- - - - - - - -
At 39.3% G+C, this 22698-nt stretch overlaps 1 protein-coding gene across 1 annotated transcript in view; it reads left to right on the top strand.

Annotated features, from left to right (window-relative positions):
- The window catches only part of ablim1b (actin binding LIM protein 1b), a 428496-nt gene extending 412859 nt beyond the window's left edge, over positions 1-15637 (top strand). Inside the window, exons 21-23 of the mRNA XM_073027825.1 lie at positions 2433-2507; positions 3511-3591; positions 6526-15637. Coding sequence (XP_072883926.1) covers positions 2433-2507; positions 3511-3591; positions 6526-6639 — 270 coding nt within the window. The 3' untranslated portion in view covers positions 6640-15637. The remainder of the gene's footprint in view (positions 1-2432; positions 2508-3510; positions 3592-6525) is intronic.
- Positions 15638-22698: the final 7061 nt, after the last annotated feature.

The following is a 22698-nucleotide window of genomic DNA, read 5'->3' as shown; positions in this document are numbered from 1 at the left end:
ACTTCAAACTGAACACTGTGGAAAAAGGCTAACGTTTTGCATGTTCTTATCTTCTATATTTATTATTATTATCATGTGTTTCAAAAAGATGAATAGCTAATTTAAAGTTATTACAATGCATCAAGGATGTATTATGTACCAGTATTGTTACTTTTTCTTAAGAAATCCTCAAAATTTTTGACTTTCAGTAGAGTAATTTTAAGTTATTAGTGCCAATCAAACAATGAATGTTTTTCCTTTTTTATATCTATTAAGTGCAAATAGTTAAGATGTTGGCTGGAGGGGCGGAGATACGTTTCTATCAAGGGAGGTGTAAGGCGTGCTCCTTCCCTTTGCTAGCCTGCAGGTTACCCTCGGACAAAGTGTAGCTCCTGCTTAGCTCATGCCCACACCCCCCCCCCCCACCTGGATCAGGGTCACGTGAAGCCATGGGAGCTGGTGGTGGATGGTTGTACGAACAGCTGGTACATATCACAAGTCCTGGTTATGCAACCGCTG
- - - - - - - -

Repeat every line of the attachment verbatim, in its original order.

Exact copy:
At 39.3% G+C, this 22698-nt stretch overlaps 1 protein-coding gene across 1 annotated transcript in view; it reads left to right on the top strand.

Annotated features, from left to right (window-relative positions):
- The window catches only part of ablim1b (actin binding LIM protein 1b), a 428496-nt gene extending 412859 nt beyond the window's left edge, over positions 1-15637 (top strand). Inside the window, exons 21-23 of the mRNA XM_073027825.1 lie at positions 2433-2507; positions 3511-3591; positions 6526-15637. Coding sequence (XP_072883926.1) covers positions 2433-2507; positions 3511-3591; positions 6526-6639 — 270 coding nt within the window. The 3' untranslated portion in view covers positions 6640-15637. The remainder of the gene's footprint in view (positions 1-2432; positions 2508-3510; positions 3592-6525) is intronic.
- Positions 15638-22698: the final 7061 nt, after the last annotated feature.

The following is a 22698-nucleotide window of genomic DNA, read 5'->3' as shown; positions in this document are numbered from 1 at the left end:
ACTTCAAACTGAACACTGTGGAAAAAGGCTAACGTTTTGCATGTTCTTATCTTCTATATTTATTATTATTATCATGTGTTTCAAAAAGATGAATAGCTAATTTAAAGTTATTACAATGCATCAAGGATGTATTATGTACCAGTATTGTTACTTTTTCTTAAGAAATCCTCAAAATTTTTGACTTTCAGTAGAGTAATTTTAAGTTATTAGTGCCAATCAAACAATGAATGTTTTTCCTTTTTTATATCTATTAAGTGCAAATAGTTAAGATGTTGGCTGGAGGGGCGGAGATACGTTTCTATCAAGGGAGGTGTAAGGCGTGCTCCTTCCCTTTGCTAGCCTGCAGGTTACCCTCGGACAAAGTGTAGCTCCTGCTTAGCTCATGCCCACACCCCCCCCCCCCACCTGGATCAGGGTCACGTGAAGCCATGGGAGCTGGTGGTGGATGGTTGTACGAACAGCTGGTACATATCACAAGTCCTGGTTATGCAACCGCTG